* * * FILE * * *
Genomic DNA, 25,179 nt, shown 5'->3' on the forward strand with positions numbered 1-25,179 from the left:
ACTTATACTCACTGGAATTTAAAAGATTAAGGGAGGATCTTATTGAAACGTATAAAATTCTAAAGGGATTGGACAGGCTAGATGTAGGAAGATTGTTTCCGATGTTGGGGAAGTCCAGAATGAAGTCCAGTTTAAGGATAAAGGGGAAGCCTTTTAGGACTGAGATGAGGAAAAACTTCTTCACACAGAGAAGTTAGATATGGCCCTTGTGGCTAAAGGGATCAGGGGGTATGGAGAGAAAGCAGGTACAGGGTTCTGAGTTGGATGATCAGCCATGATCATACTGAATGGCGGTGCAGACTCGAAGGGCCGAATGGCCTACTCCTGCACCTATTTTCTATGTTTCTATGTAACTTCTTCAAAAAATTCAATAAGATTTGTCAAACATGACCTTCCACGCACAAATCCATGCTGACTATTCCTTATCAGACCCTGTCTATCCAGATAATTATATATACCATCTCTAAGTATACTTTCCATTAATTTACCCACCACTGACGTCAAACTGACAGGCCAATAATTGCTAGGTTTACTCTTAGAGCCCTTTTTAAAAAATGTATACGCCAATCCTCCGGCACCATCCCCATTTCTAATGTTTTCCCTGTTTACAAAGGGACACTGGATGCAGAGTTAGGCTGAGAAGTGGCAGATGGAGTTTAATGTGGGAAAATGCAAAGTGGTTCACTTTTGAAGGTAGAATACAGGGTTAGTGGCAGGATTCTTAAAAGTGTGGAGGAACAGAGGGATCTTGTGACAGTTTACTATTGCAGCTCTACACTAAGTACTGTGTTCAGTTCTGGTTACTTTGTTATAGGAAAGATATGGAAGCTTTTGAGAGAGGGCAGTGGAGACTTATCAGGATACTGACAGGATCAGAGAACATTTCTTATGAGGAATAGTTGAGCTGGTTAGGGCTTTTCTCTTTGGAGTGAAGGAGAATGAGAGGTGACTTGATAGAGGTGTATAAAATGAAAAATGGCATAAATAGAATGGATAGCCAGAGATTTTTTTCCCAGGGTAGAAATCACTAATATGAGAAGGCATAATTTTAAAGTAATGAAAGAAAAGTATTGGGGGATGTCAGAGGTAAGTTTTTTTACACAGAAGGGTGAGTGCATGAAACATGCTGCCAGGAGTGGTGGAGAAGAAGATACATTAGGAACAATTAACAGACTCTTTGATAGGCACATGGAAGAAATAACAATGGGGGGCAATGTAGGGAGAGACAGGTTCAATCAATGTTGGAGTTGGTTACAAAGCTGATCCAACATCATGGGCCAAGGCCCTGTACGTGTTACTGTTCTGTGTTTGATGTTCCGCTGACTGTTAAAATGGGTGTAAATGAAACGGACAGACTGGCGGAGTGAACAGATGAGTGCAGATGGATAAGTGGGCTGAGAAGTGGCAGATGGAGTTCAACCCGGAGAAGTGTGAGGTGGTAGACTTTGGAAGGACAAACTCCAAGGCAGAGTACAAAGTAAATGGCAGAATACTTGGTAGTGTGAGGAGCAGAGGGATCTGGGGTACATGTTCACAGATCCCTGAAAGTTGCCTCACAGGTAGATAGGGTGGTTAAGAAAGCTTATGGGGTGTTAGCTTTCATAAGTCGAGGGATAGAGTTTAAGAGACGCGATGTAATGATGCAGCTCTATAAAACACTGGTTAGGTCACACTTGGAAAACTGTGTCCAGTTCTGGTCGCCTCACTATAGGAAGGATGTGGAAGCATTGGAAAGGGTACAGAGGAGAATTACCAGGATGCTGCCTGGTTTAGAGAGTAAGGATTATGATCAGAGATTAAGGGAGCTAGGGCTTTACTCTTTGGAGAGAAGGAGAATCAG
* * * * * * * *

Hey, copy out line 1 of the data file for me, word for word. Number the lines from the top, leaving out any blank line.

Genomic DNA, 25,179 nt, shown 5'->3' on the forward strand with positions numbered 1-25,179 from the left: